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Short-acting spinal anaesthetic


6 June, 2013  
Ampres, a new spinal anaesthetic, will enable more people to have day surgery and reduce the time patients have to spend in hospital.
Ampres, a 1% solution of chloroprocaine hydrochloride, is fast acting and provides effective pain relief.[1] But its short duration has been shown to reduce time from surgery to discharge by 76 minutes, compared to bupivacaine.[2]
Patients given Ampres are also less likely to experience urinary retention,[3] a common cause of delayed discharge after bupivacaine, and it has not been associated with transient neurological symptoms (TNS).[4]
At this concentration, and free of the preservatives which were added to chloroprocaine hydrochloride in the past, this new formulation has been described as having, ‘Ideal properties for short spinal anaesthesia, mainly in the day-surgery domain’.[5]
Day surgery is increasingly popular. From 1996 to 2003 the number of procedures rose from 55.7% to 67.2%[6] and one of the ‘high impact changes’ recommended by the NHS Modernisation Agency is ‘Treating day surgery (rather than inpatient surgery) as the norm for elective surgery'[7].
It is estimated that this measure alone would release nearly half a million inpatient bed days a year.[8] Day surgery is cost-effective, cuts waiting times, is popular with patients, reduces the risk of hospital acquired infections and leads to better outcomes for patients.[9]
However, despite the evidence base for spinal anaesthesia, most Day Surgery Units use general anaesthesia and this excludes many higher-risk patients, such as those who are obese or suffer from cardiorespiratory disease.[10]
Spinal or subarachnoid block is not only suitable for these higher risk patients, but other advantages include fewer problems with respiratory function, reduced deep vein thrombosis, reduced post-operative nausea and vomiting and an immediate return to normal oral intake — an important consideration for patients with diabetes.[11]
The British Association of Day Surgery has called for wider use of spinal anaesthesia and has stated: “We believe that wider use of SAB [spinal or subarachnoid block] in day surgery is advantageous to the patient and contributes to efficient use of limited healthcare resources.”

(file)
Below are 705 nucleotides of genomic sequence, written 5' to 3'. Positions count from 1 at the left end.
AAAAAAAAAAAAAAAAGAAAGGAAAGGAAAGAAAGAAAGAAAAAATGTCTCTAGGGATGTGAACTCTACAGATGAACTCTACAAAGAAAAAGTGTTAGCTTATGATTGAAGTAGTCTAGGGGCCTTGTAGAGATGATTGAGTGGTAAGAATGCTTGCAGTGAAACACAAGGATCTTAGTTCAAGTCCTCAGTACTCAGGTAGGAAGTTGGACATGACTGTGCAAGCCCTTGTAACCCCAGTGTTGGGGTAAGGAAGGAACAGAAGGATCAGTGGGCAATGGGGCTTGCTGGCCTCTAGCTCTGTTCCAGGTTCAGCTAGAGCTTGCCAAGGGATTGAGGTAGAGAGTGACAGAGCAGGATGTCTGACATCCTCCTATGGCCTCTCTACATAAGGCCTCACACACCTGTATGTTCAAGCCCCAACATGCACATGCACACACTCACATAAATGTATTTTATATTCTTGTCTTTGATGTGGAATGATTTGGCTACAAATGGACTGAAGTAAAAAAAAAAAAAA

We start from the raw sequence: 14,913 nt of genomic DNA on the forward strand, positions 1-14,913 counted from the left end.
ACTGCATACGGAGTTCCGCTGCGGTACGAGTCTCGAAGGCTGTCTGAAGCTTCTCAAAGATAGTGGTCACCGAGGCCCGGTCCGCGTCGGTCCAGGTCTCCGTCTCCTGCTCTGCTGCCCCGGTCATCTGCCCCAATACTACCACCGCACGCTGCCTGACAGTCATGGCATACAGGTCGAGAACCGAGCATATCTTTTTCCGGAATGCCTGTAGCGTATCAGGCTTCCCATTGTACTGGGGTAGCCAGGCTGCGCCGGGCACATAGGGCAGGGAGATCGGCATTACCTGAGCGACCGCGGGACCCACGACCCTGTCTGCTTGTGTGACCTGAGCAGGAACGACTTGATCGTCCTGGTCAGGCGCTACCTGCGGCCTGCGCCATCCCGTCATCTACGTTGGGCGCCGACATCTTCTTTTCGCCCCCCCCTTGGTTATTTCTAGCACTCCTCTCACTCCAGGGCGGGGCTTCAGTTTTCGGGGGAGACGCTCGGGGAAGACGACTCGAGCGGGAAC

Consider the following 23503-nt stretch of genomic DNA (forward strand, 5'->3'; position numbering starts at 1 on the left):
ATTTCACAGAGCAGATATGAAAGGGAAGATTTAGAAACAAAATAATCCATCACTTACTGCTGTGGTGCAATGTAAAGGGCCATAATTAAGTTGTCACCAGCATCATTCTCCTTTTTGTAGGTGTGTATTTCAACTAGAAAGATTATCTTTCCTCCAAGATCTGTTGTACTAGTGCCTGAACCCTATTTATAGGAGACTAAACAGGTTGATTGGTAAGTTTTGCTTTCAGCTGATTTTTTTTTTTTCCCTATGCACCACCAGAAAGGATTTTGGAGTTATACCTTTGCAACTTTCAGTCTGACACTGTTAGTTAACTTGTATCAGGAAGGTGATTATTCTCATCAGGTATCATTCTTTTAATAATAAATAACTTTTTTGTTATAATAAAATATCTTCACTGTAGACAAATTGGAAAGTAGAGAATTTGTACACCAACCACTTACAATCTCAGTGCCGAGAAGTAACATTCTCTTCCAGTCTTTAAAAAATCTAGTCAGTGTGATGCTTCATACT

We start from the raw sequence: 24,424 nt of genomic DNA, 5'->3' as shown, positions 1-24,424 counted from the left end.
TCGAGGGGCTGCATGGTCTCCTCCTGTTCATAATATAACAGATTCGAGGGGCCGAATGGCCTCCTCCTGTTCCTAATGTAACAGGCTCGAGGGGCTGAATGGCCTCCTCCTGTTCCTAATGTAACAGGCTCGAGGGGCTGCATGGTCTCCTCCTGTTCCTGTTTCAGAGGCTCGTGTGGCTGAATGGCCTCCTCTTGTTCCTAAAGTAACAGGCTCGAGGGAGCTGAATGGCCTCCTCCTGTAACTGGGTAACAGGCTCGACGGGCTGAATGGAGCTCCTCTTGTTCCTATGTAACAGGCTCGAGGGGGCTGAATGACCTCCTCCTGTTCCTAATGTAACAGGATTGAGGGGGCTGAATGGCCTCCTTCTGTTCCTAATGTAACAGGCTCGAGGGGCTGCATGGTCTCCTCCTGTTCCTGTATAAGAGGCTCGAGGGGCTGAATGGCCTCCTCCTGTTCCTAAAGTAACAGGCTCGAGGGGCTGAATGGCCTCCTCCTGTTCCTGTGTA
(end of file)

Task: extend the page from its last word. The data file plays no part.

The Healthcare Commission has identified 25 procedures which, in most cases, can be carried out safely as a day case.[12] Spinal anaesthesia would be appropriate for some of these procedures such as arthroscopy and stripping varicose veins.
Ampres (chloroprooacaine) is licensed in the UK for spinal anaesthesia in adults where the planned surgical procedure does not exceed 40 minutes. As with all local anaesthetics, known side-effects of hypotension and bradycardia may occur.
Refgerences:
  1. Delft JV, Christina D. Ultra short-acting local anaesthetic agents: Chloroporcaine hydrochloride 1% Intrathecal. 2009; Perimed 20-26
  2. Marie-Andrée Lacasse, Jean-Denis Roy et al: Comparison of bupivacaine and 2-chloroprocaine for spinal anaesthesia for outpatient surgery: a double-blind randomized trial 2011; Can Anaesth; 58:384-391
  3. Delft JV, Christina D. Ultra short-acting local anaesthetic agents: Chloroporcaine hydrochloride 1% Intrathecal. 2009; Perimed 20-26
  4. Delft JV, Christina D. Ultra short-acting local anaesthetic agents: Chloroporcaine hydrochloride 1% Intrathecal. 2009; Perimed 20-26
  5. Delft JV, Christina D. Ultra short-acting local anaesthetic agents: Chloroporcaine hydrochloride 1% Intrathecal. 2009; Perimed 20-26
  6. Dr Foster’s Case Notes. Trends in day surgery rates. BMJ 2005;331:803
  7. http://www.institute.nhs.uk/quality_and_service_improvement_tools/qualit…
  8. http://www.institute.nhs.uk/quality_and_service_improvement_tools/qualit…
  9. http://www.institute.nhs.uk/quality_and_service_improvement_tools/qualit…
  10. Watson B, Allen J, Smith I. British Association of Day Surgery. Spinal Anaesthesia — A Practical Guide 2004
  11. Watson B, Allen J, Smith I. British Association of Day Surgery. Spinal Anaesthesia — A Practical Guide 2004
  12. Healthcare Commission: Day Surgery July 2005  http://archive.cqc.org.uk/_db/_documents/04018390.pdf